Some of the customers involved contacted their banks years ago to say they believed they should be on a tracker mortgage – their banks are now arguing they were aware of the misconduct at this time and could have made a complaint then.


So if someone did not raise the issue at the time because they were not aware of it, they can now make a complaint to the Ombudsman as they are within the three year time limit.

However, if they queried it 8 years ago, they would be out of time now.

Brendan
 

skinnylegs

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This bit is particularly interesting. I was wondering how the 3 year time limit wasn't coming into play.

Deering said the Oireachtas made a legislative change in 2017 known which also introduced a “date of knowledge” limit. This means in addition to the six-year period from the date of the conduct, there is also the possibility of a customer making a complaint within three years of them becoming aware of alleged misconduct.

He said the “sad irony” is that some lenders are using this clause, which was designed to help consumers, to argue against the investigation of these complaints.

Some of the customers involved contacted their banks years ago to say they believed they should be on a tracker mortgage – their banks are now arguing they were aware of the misconduct at this time and could have made a complaint then.


So if someone did not raise the issue at the time because they were not aware of it, they can now make a complaint to the Ombudsman as they are within the three year time limit.

However, if they queried it 8 years ago, they would be out of time now.

Brendan
Over to you Paschal
 
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Dazzler123

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This bit is particularly interesting. I was wondering how the 3 year time limit wasn't coming into play.

Deering said the Oireachtas made a legislative change in 2017 known which also introduced a “date of knowledge” limit. This means in addition to the six-year period from the date of the conduct, there is also the possibility of a customer making a complaint within three years of them becoming aware of alleged misconduct.

He said the “sad irony” is that some lenders are using this clause, which was designed to help consumers, to argue against the investigation of these complaints.

Some of the customers involved contacted their banks years ago to say they believed they should be on a tracker mortgage – their banks are now arguing they were aware of the misconduct at this time and could have made a complaint then.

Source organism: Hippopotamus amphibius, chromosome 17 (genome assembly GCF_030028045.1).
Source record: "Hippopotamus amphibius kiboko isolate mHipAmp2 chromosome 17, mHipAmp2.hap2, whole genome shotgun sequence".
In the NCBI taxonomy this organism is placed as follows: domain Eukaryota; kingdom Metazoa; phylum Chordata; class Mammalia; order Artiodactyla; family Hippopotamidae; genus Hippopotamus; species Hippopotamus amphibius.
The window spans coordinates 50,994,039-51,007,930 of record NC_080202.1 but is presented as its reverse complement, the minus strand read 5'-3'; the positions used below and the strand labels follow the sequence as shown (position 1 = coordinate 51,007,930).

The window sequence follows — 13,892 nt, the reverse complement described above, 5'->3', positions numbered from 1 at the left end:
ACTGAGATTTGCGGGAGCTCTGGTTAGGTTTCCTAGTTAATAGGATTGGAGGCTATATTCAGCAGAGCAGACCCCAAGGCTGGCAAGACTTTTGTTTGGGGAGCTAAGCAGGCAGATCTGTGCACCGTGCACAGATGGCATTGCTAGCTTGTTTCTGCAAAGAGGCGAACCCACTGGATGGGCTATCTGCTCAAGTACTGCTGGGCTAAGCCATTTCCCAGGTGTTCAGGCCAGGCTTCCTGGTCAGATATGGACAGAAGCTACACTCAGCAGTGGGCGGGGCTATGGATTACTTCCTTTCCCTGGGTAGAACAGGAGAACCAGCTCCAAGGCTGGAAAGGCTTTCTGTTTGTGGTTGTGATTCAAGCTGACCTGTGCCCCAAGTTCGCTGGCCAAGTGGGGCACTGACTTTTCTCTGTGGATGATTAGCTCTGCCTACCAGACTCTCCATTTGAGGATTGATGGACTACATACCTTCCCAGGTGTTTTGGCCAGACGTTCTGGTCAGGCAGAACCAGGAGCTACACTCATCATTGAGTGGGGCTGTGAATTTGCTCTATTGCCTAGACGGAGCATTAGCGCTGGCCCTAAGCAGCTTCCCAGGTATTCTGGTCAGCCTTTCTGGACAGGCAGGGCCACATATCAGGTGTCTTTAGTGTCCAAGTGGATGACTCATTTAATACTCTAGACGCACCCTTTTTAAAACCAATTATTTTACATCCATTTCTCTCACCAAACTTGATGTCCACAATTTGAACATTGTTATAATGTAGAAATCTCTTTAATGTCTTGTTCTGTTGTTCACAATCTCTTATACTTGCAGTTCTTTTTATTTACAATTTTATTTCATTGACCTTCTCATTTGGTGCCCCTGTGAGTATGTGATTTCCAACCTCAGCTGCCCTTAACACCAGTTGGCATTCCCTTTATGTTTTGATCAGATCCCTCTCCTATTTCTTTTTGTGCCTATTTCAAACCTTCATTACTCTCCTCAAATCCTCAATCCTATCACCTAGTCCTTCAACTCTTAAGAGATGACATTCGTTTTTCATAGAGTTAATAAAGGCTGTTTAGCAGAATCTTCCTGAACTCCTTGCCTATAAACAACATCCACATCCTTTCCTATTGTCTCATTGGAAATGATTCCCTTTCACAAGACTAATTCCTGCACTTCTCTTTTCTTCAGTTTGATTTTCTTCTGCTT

So if someone did not raise the issue at the time because they were not aware of it, they can now make a complaint to the Ombudsman as they are within the three year time limit.

However, if they queried it 8 years ago, they would be out of time now.

Brendan
I figured that they would do this for cases deemed as not impacted under the CBI examination. I believe the three year time limit refers to when they could reasonably have discovered the issue. Im not sure when, with all the media coverage, would the date be that a person could have reasonably discovered they had a potential tracker issue.
 

TrackerThieves

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Ombudsman Ger Deering's interview from yesterday. Discusses that some banks are challenging the statute of limitations in relation to tracker cases. Also mentions that he can use his own discretion to increase the time limit depending on the specifics details of each case.
Copied from another thread as its relevant here.
 

Brendan Burgess

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Here is a transcript of what he said:

The people who were deemed not impacted by the banks are most affected by the time limits
Some banks have taken the approach of not challenging the time limits
However there are strict time limits set down in the legislation and it’s complex
One limit is 6 years after the conduct complained about occurred
3 years after you ought to be aware
If the bank challenges those time limits under the legislation and the evidence supports their view, I cannot investigate that complaint.
There are circumstances where I can extend that time limit at my discretion but there has to be a reason and it it has to be just and equitable to both parties
Eg if someone was ill over a significant period or there was no reason they would have been aware of it. But in many cases there are no such circumstances and in those cases, the three years and six years apply to them.
 

Brendan Burgess

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38,699
Very interesting article which highlights that BoI was probably the only lender to invoke the time limits. And they have now changed their policy on this.

KBC's answer is too ambiguous.

KBC said it is “determined to secure the best outcomes for all customers impacted by the tracker examination”.

“The application of any aspect of the relevant legislation relating to customer complaints rests with the office of the FSPO and we work openly and constructively with them.”